The bottom line in news reporting is to follow the story – wherever it leads you. Too often, stories of positivity and giving back to the community get buried behind and beneath stories of a more sordid nature. There is a TV expression that says "If it bleeds, it leads." We live in a society that devours bad news on such a regular basis that good news gets swept under the rug.
If you read the daily notes below, you're going to get a mixture of different topics. But several of them will deal with a similar theme – the Vikings organization and its players giving back to the community. This week alone, Matt Birk – clearly not a happy employee, but still one of the most charitable people in the NFL – held a charity event to support his HIKE Foundation. Thursday the Vikings took part in a golf event at Rush Creek to benefit the Vikings Children's Fund. A week ago, the Vikings players, coaches and office staff helped build a playground to provide joy for children in the Twin Cities metro area.
None of these events have anything to do with wins or losses. If the Vikings win the Super Bowl this year or finish 6-10, it won't change or diminish the impact they make on the Upper Midwest. Those who oppose public funding for a new Vikings stadium look upon the organization as jackals feeding from the public trough. In a week that can only be viewed as the "offseason," the Vikings are making a difference. Birk's event raised $75,000. The Vikings Children's Fund event raised upwards of $100,000. Twice that much was pledged to building an indoor football facility in Duluth (see below). For being an "offseason" time, the Vikings are doing good without being under the glare of the public spotlight.
Not too shabby. At a time when corporate purse strings are being tightened and the economy is on the brink of creating a crisis for a lot of working families, you don't hear a lot of "feel good" stories about big business giving back. Some of them aren't. They have stockholders to worry about. You hear plenty from companies wanting to "help" you spend your economic stimulus check, but you don't hear nearly as much about entities giving back and raising money for those who can't do it on their own. The Vikings are doing that, and those who live in Minnesota should be appreciative of that.
There are plenty of major corporations that give to those in need, but they do so out of public relations as much as public responsibility. While the Vikings have a P.R. motive in what they're doing, nobody is treating Hormel or 3M or IBM like they're visitors who can be just as easily gone and forgotten. "Minnesota nice" only goes so far. Red McCombs was viewed as an outsider when he bought the Vikings and there was a distrust about his intentions. Unfortunately, that same distrust has been thrust upon the Wilf family despite their efforts to be a partner in the Minnesota landscape.
To belabor a point we're convinced we've already made, take one test-case as an example. Unfortunately, children die of diseases we have yet to cure every day. Their lives have little to no joy or the expectation of a future. If the C.E.O. of Hormel or 3M were to visit a children's hospital, it wouldn't likely have much of an impact on the kids dealing with chemotherapy or the prospect of another surgery. However, if a member of the Vikings shows up and spends some one-on-one time with that same child, he won't be able to cure his or her disease, but he can give something that you can't put a price tag on – a good day in a time of misery. Smiles are free, but they don't come easy.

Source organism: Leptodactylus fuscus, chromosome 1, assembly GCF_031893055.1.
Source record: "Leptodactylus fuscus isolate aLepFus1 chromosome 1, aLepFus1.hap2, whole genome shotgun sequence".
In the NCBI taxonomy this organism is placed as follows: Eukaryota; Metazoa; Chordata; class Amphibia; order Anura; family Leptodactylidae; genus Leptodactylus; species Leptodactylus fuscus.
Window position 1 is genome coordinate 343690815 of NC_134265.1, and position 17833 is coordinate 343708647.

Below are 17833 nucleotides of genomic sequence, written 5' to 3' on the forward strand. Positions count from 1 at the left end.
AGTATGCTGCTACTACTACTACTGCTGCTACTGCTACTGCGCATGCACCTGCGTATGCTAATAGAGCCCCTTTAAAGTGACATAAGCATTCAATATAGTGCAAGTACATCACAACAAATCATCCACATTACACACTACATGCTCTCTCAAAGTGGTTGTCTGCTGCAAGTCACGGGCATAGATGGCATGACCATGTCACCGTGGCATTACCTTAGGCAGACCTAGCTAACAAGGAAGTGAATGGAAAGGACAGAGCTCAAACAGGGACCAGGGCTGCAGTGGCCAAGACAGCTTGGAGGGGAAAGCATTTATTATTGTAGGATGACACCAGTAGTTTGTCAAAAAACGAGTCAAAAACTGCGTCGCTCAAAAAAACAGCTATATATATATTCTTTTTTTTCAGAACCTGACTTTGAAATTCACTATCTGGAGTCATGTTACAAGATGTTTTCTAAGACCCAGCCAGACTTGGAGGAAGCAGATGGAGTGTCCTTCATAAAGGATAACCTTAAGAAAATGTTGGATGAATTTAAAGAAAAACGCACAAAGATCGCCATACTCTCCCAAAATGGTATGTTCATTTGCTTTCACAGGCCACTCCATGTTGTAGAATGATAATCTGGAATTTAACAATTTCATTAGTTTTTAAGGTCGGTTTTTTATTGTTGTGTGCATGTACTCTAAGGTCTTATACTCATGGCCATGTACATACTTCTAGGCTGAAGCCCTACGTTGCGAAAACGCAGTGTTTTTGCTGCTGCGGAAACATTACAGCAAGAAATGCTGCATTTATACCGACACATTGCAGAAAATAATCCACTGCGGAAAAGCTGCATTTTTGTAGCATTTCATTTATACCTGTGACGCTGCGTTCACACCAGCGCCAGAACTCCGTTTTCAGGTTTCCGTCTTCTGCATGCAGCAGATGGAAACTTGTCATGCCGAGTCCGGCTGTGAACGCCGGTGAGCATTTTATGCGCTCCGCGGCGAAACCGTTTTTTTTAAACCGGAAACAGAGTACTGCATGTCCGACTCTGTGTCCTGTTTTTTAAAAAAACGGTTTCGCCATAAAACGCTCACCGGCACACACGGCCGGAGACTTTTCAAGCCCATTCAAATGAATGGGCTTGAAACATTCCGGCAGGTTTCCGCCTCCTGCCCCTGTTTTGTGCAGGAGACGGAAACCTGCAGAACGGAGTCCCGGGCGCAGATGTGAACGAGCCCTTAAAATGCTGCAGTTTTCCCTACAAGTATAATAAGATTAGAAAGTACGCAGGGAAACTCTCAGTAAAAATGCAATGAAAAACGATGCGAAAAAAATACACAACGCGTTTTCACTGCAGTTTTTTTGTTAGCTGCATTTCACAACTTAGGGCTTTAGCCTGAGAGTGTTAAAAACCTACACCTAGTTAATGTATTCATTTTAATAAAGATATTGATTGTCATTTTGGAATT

Whether the governor or key legislators consider the Vikings to be part of the fabric of Minnesota or not, there are at-risk children and those that are not going to see the end of the 2008 football season that will be uplifted – even if just for a day – by meeting a pro football player. As parents, there is nothing worse than burying a child. Good days are hard to find. When Vikings players, coaches and staff show up to lend their support, whether financially or by a personal appearance, it provides a ray of sunshine in a life shrouded in darkness.
Can you put a price on that? Apparently the Minnesota Legislature can. Maybe it's time to put the Vikings on the test of the scales – weigh the positives against the negatives. If giving a child who is dying one good day in the midst of a slew of awful days, how much is that worth? Building a new stadium will tip the scales one way. How much can the behind-the-scenes moment be worth? The Vikings organization assists people they will never meet as well as those who get gratification from a handshake or an autograph every day – in-season and out-of-season.
If Minnesota loses the Vikings, it loses much more than just a football team. It will lose a company sincerely interested in those that can't help themselves or are viewed as being without hope. You can assign a price to a stadium, but you can't assign a voucher on a dying child's smile or the tear of happiness rolling down the cheek of that child's parent – seeing the buoying of spirits of a child in dire need of positives.
There isn't a ledger sheet being kept on the positives the Vikings organization brings to countless lives of those who call themselves fans. Maybe there should be.